Into the Woods at the Ahmanson

Gordon really wanted some French onion soup last night so he made a reservation at Kendall’s. And, of course, the Taper and Dorothy Chandler were both dark so there wasn’t a crush at the restaurant. Isn’t that always the way. But we were assured of a place at the table so it took the worry out of dining. We got our usual spot at the bar and ordered our soup. CNN was on TV but I made Gordon talk to me. I’m just off all ‘news’ programs. Calling cable channels ‘news’ is just an misnomer. They’re all partisan. You have to watch both CNN and Fox News; the truth is somewhere in the middle. At seven Gordon asked the bartender if we could watch Jeopardy. The bartender had to ask the manager and she reported that policy was to have the TV turned to sports or news. I thought of squalling like that guy who was manhandled off the plane but didn’t have the energy. The manager came back and asked what channel Jeopardy was on and switched to it! Bless her. Those of us at the bar played along and had a good time. And the soup and wine were both delicious. Good night at Kendall’s.

The only versions of Into the Woods I’ve ever seen were the movie and the PBS version of the New York show. I fell asleep through the PBS show but I liked the movie. Well, the Fiasco Theater Production that we saw last night was the best I’ve seen. The set was fragmented–as a matter of fact, it looked they spent $100 at a thrift store for old chairs and tables–with ropes woven into a sort of upstage grand drape. Along with lighting effects the ropes became the woods, basically anything they needed it to be. The minimal set made the show move quickly; they didn’t have to manhandle a big set. The actors all played three parts and played instruments. The staging was clever and imaginative. I think it worked so well for me because when you’re talking about witches, giants, and curses the imagination provides more magic than any CGI effect. The actors were all superb but, of course, I liked the comic actors the best. The guy who played the cow made me laugh every time he did anything–even when he played a prince. The woman who played Rapunzel and Little Red Riding Hood switched effortlessly between broad comedy and stark drama. And the song “No One is Alone” sung by the baker and Cinderella had me in tears. I loved this show. What I found curious was there were a lot of empty seats after the first act. I don’t know if people were bored (Sondheim can be difficult) or they didn’t understand that the first act is about wish fulfillment and the second act is about the consequences of seeing your wishes come true. I appreciated the book since I managed to stay awake. Parents can be selfish jerks, children can be thoughtless and destructive, everybody has an agenda. You just have to decide for yourself what is ‘good’. I recommend this production.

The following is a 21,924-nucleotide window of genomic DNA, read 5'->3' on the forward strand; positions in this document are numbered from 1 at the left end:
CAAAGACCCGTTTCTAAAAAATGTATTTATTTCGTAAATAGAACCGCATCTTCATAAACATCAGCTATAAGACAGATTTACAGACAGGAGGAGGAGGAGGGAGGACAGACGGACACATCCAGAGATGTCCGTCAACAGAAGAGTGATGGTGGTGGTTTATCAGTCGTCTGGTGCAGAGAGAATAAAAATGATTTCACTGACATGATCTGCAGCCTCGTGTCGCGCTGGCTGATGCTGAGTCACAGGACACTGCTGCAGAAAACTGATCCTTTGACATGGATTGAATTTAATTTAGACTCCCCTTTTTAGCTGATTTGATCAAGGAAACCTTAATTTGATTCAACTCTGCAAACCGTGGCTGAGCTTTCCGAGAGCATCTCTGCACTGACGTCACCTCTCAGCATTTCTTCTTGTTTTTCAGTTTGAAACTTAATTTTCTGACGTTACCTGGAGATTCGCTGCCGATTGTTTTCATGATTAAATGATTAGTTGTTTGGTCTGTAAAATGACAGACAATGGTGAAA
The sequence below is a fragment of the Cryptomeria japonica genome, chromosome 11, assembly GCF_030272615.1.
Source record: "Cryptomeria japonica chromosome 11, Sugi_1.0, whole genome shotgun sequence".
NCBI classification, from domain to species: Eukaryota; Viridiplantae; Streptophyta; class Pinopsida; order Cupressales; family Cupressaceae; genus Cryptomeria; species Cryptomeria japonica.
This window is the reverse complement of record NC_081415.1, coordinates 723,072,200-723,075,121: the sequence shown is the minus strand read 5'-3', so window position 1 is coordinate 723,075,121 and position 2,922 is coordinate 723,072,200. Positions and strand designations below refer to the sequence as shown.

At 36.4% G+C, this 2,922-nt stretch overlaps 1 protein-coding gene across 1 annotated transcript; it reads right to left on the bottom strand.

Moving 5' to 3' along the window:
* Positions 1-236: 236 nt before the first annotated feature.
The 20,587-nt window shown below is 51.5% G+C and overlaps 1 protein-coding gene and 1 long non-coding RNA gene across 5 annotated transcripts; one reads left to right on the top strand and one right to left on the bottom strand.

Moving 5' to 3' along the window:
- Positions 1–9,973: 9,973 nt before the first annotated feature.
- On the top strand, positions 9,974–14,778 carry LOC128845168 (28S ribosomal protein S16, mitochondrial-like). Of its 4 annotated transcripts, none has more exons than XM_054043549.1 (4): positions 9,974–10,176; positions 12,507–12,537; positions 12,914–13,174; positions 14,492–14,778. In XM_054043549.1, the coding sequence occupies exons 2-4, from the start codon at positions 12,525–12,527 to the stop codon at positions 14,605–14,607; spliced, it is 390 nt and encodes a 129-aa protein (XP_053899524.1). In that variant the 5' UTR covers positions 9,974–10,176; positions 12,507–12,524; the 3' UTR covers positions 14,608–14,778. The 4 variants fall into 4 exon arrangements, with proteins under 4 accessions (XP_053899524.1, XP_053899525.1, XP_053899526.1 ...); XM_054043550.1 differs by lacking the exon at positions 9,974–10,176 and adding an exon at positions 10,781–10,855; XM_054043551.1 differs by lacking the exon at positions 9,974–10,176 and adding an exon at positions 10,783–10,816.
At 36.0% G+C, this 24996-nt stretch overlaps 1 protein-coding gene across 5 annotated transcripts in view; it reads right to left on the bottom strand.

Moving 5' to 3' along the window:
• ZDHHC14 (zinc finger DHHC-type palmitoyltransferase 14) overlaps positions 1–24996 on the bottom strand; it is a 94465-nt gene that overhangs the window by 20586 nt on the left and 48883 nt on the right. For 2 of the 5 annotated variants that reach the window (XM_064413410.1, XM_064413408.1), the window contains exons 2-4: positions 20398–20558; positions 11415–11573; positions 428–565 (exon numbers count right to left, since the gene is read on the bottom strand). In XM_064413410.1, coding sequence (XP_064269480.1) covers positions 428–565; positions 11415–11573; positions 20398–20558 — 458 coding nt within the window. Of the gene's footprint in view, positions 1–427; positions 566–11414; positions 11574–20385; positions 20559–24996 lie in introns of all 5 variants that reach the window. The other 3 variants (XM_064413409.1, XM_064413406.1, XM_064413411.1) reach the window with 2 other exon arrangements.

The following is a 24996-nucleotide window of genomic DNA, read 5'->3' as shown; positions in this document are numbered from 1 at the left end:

Oh, and the pic was taken by a fellow audience member; Gordon took her pic and she took ours. I don’t normally wear my Call the Midwife shoes with this dress but my dress pumps were pinching my little toe so I went for comfort over looks. I have to be able to walk or Gordon’s life isn’t worth living. Gittin’ old.


About Barbara Schnell

I've dedicated my life to full-time employment avoidance. I've been an actress, renovated a 1921 California Bungalow, set a cash-winning record on $25,000 Pyramid, and came in last on Jeopardy. I live in Los Angeles with my patient husband and two cats.
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